David Broder, who died in 2011, spent more than five decades covering politics, spending most of his career at the Washington Post, where he was one of the best political reporters of his time. He understood the mechanics of politics, did his homework, and asked tough questions. But he was also a commentator who--in thousands of opinion pieces and over 400 appearances on Meet The Press--tirelessly demonstrated that one can be a brilliant, well-sourced reporter without ever removing one's head from one's ass (See also, Woodward, Bob).
By the end (the last 20 years or so), his column became a rote recitation of the conventional wisdom that relentlessly flogged the scourge of partisanship. Every item in the news was another example, and while the news changed, his solution never did: each essay ended with a call for that one thing that would be our nation's salvation... (wait for it...) a return to... Bipartisanship.
Insipid opinion pieces are a dime a dozen (especially at the Post). What made the Broder pernicious was what came in the middle of the partisan/bipartisan sandwich: a heaping serving of false equivalence.
As the aughts progressed, the GOP got further and further away from the reality-based community. Again and again, the Bush Administration and Congressional Republicans provided the hook for the latest Broder column--lying about the cost of Medicare Part D, proposing tax cuts to solve every problem, lying about Iraq, and every time Broder carefully apportioned the blame to both parties in equal measure.
Broder claimed to love Washington, but his efforts to solve the problems of government by blaming both sides equally for every conflict only made things worse. Every column reinforced the notion that "those bums are all the same" and made the Capital a little less functional.
Certainly, David Broder alone is not responsible for the deep nationwide cynicism about government, a cynicism that saps the institution's ability to improve our lives. Nixon and Reagan deserve most of the blame. Nonetheless, the "Dean of the Washington Press Corps" leaves a legacy of bumbling equivocation now known as "High Broderism", a style of opinion piece that only serves to fuel America's distrust of the principle of self-government. Jay Rosen has a good discussion of High Broderism:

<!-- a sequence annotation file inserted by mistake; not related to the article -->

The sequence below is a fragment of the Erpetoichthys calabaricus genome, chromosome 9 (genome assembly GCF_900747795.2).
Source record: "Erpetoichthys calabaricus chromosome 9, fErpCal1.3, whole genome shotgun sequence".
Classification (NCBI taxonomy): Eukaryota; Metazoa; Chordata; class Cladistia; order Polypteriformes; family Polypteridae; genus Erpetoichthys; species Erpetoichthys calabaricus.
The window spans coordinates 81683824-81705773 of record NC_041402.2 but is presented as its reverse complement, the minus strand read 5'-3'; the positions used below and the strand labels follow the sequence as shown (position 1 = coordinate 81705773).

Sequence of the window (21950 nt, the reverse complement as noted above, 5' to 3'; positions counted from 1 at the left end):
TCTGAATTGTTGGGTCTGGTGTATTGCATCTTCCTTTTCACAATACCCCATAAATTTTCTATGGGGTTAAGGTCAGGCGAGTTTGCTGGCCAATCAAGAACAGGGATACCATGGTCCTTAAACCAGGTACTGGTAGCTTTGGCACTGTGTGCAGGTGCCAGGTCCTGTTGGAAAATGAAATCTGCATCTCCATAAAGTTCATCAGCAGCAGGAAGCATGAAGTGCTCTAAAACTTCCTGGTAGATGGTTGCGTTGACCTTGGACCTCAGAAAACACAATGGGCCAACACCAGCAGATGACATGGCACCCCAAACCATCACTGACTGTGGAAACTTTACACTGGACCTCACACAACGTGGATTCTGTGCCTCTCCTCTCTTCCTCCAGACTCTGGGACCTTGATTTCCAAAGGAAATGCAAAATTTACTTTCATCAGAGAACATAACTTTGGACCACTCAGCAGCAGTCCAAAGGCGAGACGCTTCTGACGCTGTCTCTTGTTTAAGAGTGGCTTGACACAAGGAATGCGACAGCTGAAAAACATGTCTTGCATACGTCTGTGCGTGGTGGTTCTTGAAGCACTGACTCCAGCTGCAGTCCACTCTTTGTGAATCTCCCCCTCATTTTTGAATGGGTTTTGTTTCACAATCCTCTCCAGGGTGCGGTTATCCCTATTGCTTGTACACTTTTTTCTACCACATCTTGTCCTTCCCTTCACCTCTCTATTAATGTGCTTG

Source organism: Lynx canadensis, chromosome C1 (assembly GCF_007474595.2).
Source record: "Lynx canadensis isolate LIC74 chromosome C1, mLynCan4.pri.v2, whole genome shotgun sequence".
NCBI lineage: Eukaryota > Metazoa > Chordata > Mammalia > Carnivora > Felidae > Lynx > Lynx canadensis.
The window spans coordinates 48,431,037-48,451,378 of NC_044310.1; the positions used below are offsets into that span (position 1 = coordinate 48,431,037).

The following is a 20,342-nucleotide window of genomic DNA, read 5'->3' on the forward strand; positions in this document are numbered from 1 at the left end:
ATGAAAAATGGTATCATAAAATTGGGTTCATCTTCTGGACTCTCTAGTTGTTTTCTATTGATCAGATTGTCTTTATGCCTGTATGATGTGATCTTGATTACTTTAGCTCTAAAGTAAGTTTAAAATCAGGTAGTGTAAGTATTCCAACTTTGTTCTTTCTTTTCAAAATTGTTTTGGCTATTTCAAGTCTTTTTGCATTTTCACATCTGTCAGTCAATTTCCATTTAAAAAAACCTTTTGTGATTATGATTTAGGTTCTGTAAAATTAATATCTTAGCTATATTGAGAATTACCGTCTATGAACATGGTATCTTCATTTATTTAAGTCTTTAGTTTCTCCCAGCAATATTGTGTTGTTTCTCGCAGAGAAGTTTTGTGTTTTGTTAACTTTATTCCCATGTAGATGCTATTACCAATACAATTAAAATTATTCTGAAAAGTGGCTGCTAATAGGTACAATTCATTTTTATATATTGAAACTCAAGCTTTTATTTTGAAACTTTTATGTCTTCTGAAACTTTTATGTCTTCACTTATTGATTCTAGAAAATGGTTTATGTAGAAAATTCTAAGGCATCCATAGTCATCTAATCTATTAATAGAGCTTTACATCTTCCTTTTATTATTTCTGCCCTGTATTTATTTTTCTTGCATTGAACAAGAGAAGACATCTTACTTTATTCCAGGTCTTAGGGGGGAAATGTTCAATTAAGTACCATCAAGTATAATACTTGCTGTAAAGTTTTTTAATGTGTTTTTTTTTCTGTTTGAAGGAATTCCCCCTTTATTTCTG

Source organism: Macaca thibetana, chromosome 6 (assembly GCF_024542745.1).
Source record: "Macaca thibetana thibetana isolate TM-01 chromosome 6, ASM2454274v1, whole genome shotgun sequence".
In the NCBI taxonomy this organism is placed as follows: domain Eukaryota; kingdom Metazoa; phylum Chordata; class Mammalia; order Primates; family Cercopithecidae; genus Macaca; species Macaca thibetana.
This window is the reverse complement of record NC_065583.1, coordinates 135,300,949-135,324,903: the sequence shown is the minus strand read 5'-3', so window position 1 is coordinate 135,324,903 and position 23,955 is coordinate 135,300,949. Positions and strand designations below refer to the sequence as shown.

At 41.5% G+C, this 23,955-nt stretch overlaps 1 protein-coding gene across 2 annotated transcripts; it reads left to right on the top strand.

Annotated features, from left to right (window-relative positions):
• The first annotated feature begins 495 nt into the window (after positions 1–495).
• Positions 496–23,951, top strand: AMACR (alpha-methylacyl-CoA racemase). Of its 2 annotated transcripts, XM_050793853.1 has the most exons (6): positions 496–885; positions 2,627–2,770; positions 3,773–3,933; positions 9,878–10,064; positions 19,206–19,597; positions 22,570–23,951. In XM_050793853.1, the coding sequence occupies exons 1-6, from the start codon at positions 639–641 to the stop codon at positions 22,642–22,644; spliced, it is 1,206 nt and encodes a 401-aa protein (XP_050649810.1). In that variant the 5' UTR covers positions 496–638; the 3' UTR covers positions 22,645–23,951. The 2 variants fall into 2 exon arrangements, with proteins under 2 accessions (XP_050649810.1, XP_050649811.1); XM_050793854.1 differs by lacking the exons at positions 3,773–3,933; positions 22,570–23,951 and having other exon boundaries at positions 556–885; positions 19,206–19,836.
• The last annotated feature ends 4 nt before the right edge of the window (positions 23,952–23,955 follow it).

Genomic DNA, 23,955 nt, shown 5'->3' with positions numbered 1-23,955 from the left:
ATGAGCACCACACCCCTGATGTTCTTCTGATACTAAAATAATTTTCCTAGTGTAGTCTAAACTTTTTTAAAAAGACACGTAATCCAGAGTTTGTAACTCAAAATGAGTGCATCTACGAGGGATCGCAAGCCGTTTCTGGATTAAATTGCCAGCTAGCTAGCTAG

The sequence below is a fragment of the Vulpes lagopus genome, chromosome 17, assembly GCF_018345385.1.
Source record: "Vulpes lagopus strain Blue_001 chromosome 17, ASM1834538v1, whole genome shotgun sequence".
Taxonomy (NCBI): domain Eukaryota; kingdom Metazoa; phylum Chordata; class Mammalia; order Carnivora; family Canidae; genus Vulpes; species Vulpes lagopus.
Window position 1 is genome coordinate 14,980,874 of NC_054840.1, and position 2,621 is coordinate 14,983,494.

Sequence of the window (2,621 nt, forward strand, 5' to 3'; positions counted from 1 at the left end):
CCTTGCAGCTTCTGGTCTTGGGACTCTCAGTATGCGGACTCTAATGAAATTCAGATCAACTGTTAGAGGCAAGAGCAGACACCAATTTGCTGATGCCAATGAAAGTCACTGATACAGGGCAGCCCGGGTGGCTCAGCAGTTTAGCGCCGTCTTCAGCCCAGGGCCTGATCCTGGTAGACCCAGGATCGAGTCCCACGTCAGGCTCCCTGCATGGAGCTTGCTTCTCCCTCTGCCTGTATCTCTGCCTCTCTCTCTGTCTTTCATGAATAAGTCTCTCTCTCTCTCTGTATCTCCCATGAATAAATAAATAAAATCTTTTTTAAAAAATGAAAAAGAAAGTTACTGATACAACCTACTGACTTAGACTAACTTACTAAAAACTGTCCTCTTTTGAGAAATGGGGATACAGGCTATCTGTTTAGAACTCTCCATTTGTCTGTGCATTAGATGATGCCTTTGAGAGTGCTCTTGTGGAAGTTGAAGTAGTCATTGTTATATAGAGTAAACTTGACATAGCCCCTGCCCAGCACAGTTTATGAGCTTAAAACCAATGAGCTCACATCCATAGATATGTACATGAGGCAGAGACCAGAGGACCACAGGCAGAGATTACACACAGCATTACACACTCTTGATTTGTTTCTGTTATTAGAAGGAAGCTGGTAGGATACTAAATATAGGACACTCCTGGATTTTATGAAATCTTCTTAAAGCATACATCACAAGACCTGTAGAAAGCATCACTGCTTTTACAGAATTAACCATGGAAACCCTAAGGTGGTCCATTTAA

This belief—that political sense, as well as reality, as well as the winning strategy in most elections resides in the center, while “the extremes” on both sides are equally extreme, deluded and irresponsible...
A fantastic example comes in one of Broder's very last columns, Obama missed an opportunity on tax reform, as he reflects on the 2011 State of the Union Address. It's a shaggy dog of an opinion piece that pauses along the way to claim that Harry Reid and Nancy Pelosi caused the Fiscal Cliff stand-off (?!?) and to pat Obama on the back for choosing a Chief of Staff who sends "good vibes" to Wall Street, but the conclusion is focused, pure, mind-blowing High Broderism. The SOTU, Broder complains, lacked a "centerpiece" that embraced... the center embodied by the Simpson/Bowels proposal to end tax expenditures like the (exceedingly popular) mortgage interest deduction. Then comes this remarkable passage:
I wanted to hear Obama urge Paul Ryan, the new Republican chairman of the House Budget Committee whose intellectually ambitious ideas have enlisted bipartisan interest, to meet soon with Kent Conrad, the retiring Democratic chairman of the Senate Budget Committee who well knows the arcane recesses of the tax code. Together, those two could provide an agenda and a strong nudge to the respective tax-writing committees.
David Broder is saying that bipartisanship in the form of a simple little meeting between Kent Conrad (sample bit of arcane tax code knowledge: "we face a spending and a revenue problem") and Paul Ryan (sample intellectually ambitious idea: no revenues, only spending cuts) would lead to a compromise that raises $1 trillion of revenue. In other words, the Democrat in Congress will compromise, while the Republican refuses to even entertain the idea. Therefore, the lack of compromise is the fault of both sides, but mostly President Obama. QED. Ta Da! Welcome to High Broderism! Where are my fish sticks?
Next up: High Broderism 2013